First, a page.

However, in 1841, as a new Bishop of the Church, he purchased the two-volume set by Stephens and Catherwood. He was so impressed by the work and what he read, that he wanted to give the books to the Prophet. Wilford Woodruff, a member of the Quorum of the Twelve, was returning from a mission abroad and passed through New York City on his way to Nauvoo. Dr. Bernhisel gave the books to Woodruff, along with a letter for the Prophet Joseph, and asked Wilford to deliver them to the Prophet when Wilford arrived in Nauvoo. Wilford Woodruff recorded the following in his journal: “September 9, 1841: I received $40 dollars of Dr. John M. Bernhisel for President Joseph Smith also Stephens travels in Central America in 2 volums."
    After arriving in Nauvoo on October 6, 1841, Woodruff recorded in his journal that he met with the Prophet on October 31 and on Sunday, November 7, but made no specific entry about giving the books to Joseph. We do not know the exact day the Prophet received these books, but we do know that Joseph received them because he wrote a thank-you letter to Dr. Bernhisel on November 16, 1841. In the letter, Joseph indicated that he had already read both volumes.
Wilford Woodruff (left) recorded in his journal that during the long trip from New York City to Nauvoo, he managed to read both volumes. He said that the books were some of the “most interesting histories” he had ever read and that they “brought to light a flood of testimony in proof of the Book of Mormon.”
    In his journal, Woodruff placed two entries regarding Stephens’ book: Incidents of travels in Central America, Chiapas and Yucatan, Illustrated by numerous engravings in two vol. I felt truly interested in this work for it brought to light a flood of testimony in proof of the book of mormon in the discovery & survey of the city Copan in Central America A correct drawing of the monuments, pyramids, portraits, & Hieroglyphics as executed by Mr. Catherwood is now presented before the publick is truly a wonder to the world. Their whole travels were truly interesting.”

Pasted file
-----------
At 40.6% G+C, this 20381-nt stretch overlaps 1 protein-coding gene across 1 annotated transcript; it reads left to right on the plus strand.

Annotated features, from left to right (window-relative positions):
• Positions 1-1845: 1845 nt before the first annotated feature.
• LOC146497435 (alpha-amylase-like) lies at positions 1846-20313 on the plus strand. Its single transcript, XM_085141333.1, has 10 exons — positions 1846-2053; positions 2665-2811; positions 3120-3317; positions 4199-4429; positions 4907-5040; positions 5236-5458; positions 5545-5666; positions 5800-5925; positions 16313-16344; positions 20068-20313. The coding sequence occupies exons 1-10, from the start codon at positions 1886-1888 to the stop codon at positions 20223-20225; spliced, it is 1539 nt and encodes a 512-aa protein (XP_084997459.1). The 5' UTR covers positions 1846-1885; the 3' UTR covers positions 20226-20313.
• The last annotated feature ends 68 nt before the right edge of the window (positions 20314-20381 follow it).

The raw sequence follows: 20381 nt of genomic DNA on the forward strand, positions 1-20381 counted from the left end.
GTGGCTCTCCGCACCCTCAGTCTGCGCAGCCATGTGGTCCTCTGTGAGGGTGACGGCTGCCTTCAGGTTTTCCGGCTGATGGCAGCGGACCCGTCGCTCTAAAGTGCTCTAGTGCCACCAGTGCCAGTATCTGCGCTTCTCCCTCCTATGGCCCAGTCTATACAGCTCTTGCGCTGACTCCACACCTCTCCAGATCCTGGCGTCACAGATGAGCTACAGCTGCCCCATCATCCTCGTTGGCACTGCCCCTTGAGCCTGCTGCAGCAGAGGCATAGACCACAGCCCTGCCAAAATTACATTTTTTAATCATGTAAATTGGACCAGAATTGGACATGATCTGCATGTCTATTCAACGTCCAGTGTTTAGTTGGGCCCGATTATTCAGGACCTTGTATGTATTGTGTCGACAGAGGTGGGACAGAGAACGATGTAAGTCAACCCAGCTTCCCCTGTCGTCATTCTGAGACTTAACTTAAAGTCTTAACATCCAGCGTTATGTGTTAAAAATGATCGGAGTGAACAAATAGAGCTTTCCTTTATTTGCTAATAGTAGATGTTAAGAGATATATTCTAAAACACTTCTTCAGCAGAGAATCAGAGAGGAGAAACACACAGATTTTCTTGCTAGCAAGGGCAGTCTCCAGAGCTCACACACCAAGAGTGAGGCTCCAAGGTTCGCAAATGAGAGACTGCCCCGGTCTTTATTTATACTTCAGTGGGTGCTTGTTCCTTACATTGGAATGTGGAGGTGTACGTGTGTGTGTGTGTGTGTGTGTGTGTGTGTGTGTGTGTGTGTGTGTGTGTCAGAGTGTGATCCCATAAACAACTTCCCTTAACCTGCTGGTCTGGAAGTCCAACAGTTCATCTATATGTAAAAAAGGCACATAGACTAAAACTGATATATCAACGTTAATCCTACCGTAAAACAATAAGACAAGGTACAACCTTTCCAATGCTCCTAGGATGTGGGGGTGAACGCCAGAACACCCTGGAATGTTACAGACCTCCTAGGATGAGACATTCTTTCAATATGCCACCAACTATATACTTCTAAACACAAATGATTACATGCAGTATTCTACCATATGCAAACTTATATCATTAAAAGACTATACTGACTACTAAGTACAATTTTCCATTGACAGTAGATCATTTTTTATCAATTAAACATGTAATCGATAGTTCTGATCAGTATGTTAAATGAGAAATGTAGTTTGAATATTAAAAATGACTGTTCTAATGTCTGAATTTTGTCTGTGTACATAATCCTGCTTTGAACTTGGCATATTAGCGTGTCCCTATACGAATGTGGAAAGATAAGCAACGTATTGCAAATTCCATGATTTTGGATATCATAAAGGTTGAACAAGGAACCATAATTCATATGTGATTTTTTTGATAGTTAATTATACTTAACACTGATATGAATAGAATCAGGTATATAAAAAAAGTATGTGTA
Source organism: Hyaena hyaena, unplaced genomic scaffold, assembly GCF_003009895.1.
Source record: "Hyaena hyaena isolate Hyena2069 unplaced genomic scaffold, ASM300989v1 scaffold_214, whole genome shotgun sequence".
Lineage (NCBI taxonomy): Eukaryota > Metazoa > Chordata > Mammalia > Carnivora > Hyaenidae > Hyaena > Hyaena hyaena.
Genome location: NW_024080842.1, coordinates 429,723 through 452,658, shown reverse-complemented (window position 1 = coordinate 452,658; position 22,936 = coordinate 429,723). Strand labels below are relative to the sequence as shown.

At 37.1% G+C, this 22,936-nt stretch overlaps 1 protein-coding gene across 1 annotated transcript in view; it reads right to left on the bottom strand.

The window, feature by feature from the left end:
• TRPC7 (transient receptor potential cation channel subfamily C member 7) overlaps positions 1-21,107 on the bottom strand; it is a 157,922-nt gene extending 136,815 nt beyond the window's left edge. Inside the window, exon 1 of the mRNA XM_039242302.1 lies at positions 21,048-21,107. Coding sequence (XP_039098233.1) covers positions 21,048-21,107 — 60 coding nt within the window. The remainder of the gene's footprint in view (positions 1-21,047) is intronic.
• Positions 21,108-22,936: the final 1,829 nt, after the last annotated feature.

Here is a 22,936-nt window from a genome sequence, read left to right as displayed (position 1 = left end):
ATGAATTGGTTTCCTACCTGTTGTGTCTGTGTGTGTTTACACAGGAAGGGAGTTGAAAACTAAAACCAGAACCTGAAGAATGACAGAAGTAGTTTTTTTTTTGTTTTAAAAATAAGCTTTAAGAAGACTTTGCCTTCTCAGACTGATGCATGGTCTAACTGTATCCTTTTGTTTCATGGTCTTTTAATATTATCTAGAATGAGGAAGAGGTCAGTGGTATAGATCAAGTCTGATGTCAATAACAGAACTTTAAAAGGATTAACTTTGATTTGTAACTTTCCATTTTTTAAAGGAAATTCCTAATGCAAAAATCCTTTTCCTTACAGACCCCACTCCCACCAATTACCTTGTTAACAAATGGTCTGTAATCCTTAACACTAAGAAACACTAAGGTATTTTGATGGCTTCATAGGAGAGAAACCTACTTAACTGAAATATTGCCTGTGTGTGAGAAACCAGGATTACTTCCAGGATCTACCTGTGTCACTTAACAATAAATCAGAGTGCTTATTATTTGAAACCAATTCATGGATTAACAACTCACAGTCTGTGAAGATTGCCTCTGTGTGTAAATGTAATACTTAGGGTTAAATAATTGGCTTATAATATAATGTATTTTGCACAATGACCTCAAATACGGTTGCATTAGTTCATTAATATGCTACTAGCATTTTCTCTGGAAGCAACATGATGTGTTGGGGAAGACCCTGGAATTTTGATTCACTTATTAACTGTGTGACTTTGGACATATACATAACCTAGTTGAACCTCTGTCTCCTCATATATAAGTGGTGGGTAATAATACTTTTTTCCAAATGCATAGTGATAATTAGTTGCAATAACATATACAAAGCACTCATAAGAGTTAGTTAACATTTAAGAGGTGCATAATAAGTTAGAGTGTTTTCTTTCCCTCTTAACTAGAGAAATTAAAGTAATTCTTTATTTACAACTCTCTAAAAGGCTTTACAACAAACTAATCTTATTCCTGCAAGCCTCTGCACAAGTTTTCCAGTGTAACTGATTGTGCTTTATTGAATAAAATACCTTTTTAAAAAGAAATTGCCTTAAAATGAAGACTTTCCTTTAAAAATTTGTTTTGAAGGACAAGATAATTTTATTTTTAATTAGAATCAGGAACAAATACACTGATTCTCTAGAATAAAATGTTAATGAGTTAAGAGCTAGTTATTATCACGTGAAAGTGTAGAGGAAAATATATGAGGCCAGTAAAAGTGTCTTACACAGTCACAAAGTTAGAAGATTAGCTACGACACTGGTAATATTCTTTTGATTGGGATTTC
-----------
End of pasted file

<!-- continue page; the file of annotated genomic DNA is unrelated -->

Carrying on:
On September 16, 1841: “I perused the 2d Vol of Stephens travels In Central America Chiapas of Yucatan & the ruins of Palenque & Copan. It is truly one of the most interesting histories I have ever read.”
The enthusiasm of Wilford Woodruff to link these Central American findings to the Book of Mormon answers some interesting questions. Wilford was present with the Prophet in 1834 when the Joseph Smith was said to have received a revelation about Zelph, the white Lamanite whose bones had been found. Regarding this revelation received by Joseph Smith, Wilford Woodruff wrote in his journal:
    “May 8, 1834: While on our travels we visited many of the mounds which were flung up by the ancient inhabitants of this continent probably by the Nephites & Lamanites. We visited one of those Mounds and several of the brethren dug into it and took from it the bones of a man…Three persons dug into the mound & found a body. Elder Milton Holmes took the arrow out of the back bones that killed Zelph & brought it with some of the bones in to the camp…Brother Joseph had a vision respecting the person. He said he was a white Lamanite. The curse was taken from him or at least in part. He was killed in battle with an arrow…His name was Zelph, a large thick set man and a man of God. He was a warrior under the great prophet Onandagus that was known from the hill Camorah, or east sea to the Rocky mountains. The above knowledge Joseph received in a vision.”
    It should be noted that in this information that was revealed about “Zelph,” nothing directly linked him or the location to the events of the Book of Mormon. The fact that Wilford said that the mounds were flung up “probably by the Nephites & Lamanites” supports the conclusion that, in his mind, there was no “revelation” that these findings were a part of Book of Mormon history. The revelation on Zelph was very interesting, but it did not identify this area as the place where Book of Mormon events took place. As to the Hill Cumorah, of the eight journal entries of some of those present, he is the only one to mention Hill Cumorah, all the others mention East Sea or Atlantic (Ocean).